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Department of Peacekeeping Operations (DPKO), Office of the Under-Secretary-General (OUSG) (1992-present) Series
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Mine Action

The title of S-1890 was drawn from the function series Mine Action (PKH.MIN) from the “Peacekeeping Headquarters Retention Schedule,” v. 2, August 2011, Department of Peacekeeping Operations (DPKO) and Department of Field Support (DFS).

S-1890 contains records documenting the administration and coordination of mine action activities by the Department of Peacekeeping Operations (DPKO).

Included are memoranda of the DPKO’s Demining Expert and the Demining Unit, covering such topics as: job descriptions and recruitment for the Demining Unit, coordination between DPKO and the Department of Humanitarian Affairs in the area of mine clearance, and the procurement of technical expertise. There are also briefs issued by the Demining Unit on the landmine situation and clearance activities in specific countries and geographic areas, including Somalia, Sudan, Mozambique, the Libya/Chad border, and other areas. Additionally, there are summaries of meetings of the Working Group on Mine and Munitions Clearance (WGMC), which were attended by the Demining Expert. The WGMC was established in 1992 to coordinate demining activities across all United Nations departments and to develop a United Nations demining policies.

S-1890 also includes draft plans for mine clearance in Angola dating from 1994. The drafts outline the scope of the mine problem in Angola, and preparatory and implantation phases of clearance activities with the assistance of the United Nations Angola Verification Mission II (UNAVEM II) and the Angola Mine Clearance Training Facility. Additionally, there are code cables and briefs documenting mine clearance operations conducted during the United Nations Angola Verification Mission III (UNAVEM III). The briefs cover topics such as medical support for mine clearance, the mine threat in regional areas of Angola, and staffing and operations of the UNAVEM III Demining School.

Other records in S-1890 include: a reconnaissance report, dating from 1991, on minefield clearance in the United Nations Buffer Zone, prepared by Canadian forces in the United Nations Peacekeeping Force in Cyprus (UNFICYP); draft mine clearance plans for Rwanda dating from 1994; and a summary, dating from October 2000, of mine clearance statistics prepared by the Mine Action Coordination Centre (MACC), which operated in Pristina under the United Nations Interim Administration in Kosovo (UNMIK). A brief dating from c. 2005 on the United Nations Mine Action Office in Sudan covers the history of UN-assisted mine action clearance activities in Sudan, the objectives of the office, and the integration of the office with the United Nations Mission in the Sudan (UNMIS).

Information Management and Public Information

The title of S-1889 was drawn from two function series of the “Peacekeeping Headquarters Retention Schedule,” v. 2, August 2011, Department of Peacekeeping Operations (DPKO) and Department of Field Support (DFS): Information Management (PKH.INM) and Public Information and Communications (PKH.PUC).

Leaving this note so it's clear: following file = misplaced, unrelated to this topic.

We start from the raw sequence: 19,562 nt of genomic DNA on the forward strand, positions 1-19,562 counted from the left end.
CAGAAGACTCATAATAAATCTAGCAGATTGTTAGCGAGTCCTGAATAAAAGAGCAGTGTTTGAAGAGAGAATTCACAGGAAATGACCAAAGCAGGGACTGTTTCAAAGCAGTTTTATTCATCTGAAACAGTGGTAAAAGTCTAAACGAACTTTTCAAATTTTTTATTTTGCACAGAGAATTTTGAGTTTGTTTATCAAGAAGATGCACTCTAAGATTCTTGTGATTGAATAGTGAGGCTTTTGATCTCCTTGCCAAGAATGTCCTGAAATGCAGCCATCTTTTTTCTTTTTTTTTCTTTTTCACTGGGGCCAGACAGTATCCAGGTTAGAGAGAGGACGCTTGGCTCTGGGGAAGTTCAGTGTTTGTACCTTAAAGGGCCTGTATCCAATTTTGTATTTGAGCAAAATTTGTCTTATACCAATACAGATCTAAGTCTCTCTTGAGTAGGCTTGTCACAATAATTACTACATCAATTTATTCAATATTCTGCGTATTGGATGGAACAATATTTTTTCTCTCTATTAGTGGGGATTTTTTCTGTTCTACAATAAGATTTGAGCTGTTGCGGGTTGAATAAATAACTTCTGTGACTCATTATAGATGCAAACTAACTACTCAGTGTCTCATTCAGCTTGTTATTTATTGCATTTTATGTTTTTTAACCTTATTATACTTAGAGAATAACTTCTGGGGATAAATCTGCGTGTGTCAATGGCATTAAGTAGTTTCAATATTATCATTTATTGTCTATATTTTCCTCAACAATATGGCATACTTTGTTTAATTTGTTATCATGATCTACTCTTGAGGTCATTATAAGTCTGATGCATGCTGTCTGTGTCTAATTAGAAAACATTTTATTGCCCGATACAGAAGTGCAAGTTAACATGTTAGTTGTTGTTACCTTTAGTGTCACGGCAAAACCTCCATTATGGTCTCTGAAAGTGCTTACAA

S-1889 contains records relating to the creation, management and dissemination of DPKO and DFS materials that promote the department’s work (PUC). S-1889 also contains records relating to the management of records, information and knowledge in field missions; the use of communication systems and information technology in field missions; and geodata and cartography in field missions (INM).

Records consist of memoranda and briefs about: policy for records management at DPKO headquarters and in field missions; cooperation between DPKO and the Department of Public Information (DPI); and relations between DPKO and the media. Additionally, there are DPKO-issued standard operating procedures on such topics as the reporting of casualties, the submission of situation and incident reports, and public briefings relating to sexual exploitation and abuse in peacekeeping missions.

Also included are: press releases issued by peacekeeping missions; media digests and analyses of national and international news sources, compiled by the Public Information Offices of peacekeeping missions; and plans for the communications infrastructure in peacekeeping missions. Maps and graphical sketches of the peacekeeping host country depict: the deployment of Military Observers, Member State-supported contingents, and mission Team Sites; disarmament sites; zones and areas occupied by military factions; and sectors and geo-political boundaries.

Security

The title of S-1888 was drawn from the function series Safety Management (PKH.SAF), Security Management (PKH.SEC), and Security Sector Reform (PKH.SSR) from the “Peacekeeping Headquarters Retention Schedule,” v. 2, August 2011, Department of Peacekeeping Operations (DPKO) and Department of Field Support (DFS).